Clouds in Motion: But where is the rain?
Clouds near my cabin in the Ozarks
With the nation-wide drought continuing this summer, can we not keep watching the clouds?
This was prepared for the SquidWoot (on Squidoo.com) challenge of "Motion" but the subject of drought, clouds and rain can be dead serious. We are hurting where I live, but we are far, far from being the most hard hit. Are you suffering from this long heat wave and drought? I'll try to provide some useful and interesting information for you to consider in this lens.
I am updating this at the end of February 2013, and we've had several good rains and a bit of snow! It has been about right, for us, but we could still use more rain. We keep hoping. ;-)
I took the Intro photo myself, earlier today.
Are you watching the clouds for rain? - Has it helped?
Are you watching the clouds for rain?
Cumulonimbus clouds in Oklahoma - is this what you are looking for to break the heat?
Some rain and storm cloud links of interest
The photo above came from the first link below; courtesy of Wikimedia Commons.
The other links provide further information on storm clouds you might find useful and of interest.
Photo of the effects of severe drought
I hope your place doesn't look like this photo - this is extreme drought. Drought is defined as an extended period with weeks, months or years with much less than normal rainfall. Here in nearby Spingfield, MO, the weatherman recently mentioned we are 10 inches behind normal rainfall so far this year. This is serious, but certainly not extreme.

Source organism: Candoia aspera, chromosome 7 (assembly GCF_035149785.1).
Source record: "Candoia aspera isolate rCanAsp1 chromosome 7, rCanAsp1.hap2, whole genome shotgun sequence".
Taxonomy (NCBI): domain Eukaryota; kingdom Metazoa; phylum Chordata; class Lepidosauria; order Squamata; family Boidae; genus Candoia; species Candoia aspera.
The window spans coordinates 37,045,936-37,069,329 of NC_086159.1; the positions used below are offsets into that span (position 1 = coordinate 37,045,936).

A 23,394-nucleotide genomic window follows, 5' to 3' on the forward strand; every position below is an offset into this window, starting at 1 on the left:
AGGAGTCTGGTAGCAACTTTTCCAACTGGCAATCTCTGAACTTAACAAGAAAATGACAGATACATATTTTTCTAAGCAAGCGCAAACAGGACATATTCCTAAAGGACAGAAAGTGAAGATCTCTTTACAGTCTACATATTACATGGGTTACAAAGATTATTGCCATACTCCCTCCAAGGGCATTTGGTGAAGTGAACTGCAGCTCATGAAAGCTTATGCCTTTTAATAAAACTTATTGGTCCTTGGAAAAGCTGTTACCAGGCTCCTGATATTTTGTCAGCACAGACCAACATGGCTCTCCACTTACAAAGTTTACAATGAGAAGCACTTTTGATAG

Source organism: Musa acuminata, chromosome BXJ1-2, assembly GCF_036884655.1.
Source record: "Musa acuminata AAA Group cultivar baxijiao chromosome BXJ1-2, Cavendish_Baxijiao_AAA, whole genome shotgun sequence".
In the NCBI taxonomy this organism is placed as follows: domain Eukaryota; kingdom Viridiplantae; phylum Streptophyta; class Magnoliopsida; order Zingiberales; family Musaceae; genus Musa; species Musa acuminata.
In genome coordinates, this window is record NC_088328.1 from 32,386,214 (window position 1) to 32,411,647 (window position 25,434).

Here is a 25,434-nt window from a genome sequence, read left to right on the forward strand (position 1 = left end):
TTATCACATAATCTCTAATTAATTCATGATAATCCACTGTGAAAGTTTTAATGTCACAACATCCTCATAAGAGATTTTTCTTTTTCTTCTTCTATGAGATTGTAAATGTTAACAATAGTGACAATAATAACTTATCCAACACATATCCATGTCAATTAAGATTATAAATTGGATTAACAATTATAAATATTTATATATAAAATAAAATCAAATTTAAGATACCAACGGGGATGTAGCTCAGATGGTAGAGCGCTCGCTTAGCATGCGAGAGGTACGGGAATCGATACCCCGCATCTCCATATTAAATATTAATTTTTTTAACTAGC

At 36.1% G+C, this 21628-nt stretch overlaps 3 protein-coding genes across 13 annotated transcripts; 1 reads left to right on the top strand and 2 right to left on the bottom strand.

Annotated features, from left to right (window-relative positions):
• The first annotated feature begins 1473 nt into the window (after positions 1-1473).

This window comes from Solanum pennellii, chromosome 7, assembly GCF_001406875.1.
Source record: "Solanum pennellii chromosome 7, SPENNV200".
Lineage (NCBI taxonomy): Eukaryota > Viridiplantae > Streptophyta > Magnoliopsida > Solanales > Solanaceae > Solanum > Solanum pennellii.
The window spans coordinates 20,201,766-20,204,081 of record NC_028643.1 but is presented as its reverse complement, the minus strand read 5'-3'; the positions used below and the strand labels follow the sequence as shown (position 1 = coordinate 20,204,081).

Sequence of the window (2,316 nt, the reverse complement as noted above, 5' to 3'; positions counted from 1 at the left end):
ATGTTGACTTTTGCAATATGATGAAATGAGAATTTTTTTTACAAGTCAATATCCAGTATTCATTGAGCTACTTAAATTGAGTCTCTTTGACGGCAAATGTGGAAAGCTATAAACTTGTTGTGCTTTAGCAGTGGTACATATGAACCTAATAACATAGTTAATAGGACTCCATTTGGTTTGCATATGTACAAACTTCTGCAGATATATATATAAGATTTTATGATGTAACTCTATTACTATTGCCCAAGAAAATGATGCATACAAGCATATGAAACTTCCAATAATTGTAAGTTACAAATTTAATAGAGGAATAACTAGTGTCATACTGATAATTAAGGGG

In our little housing area, we are under a 'water usage' alert - restrictions are placed on how much water we can use and when... we don't want the well to run dry. That is for sure! ;-) Are you facing shortages?
Source: http://en.wikipedia.org/wiki/Drought; photo courtesy of Wikimedia Commons
I enjoy watching the clouds in the sky
Weather forecasting - can they really predict when rain will come?
I have the utmost respect for our current weather forecasters. With the current equipment including satellite imagery, they do an amazing job. I got to take a forecasting class as part of my Air Science (AFROTC) program at Iowa State University, many years ago. Ever since, I have been fascinated by the whole process, and enjoy watching what they do.
Source: http://en.wikipedia.org/wiki/Weather_forecasting; Photo image courtesy of Wikimedia Commons.
The marestail clouds show moisture at high altitude signalling the later arrival of wet weather. Needless to say, we haven't seem many of these, lately.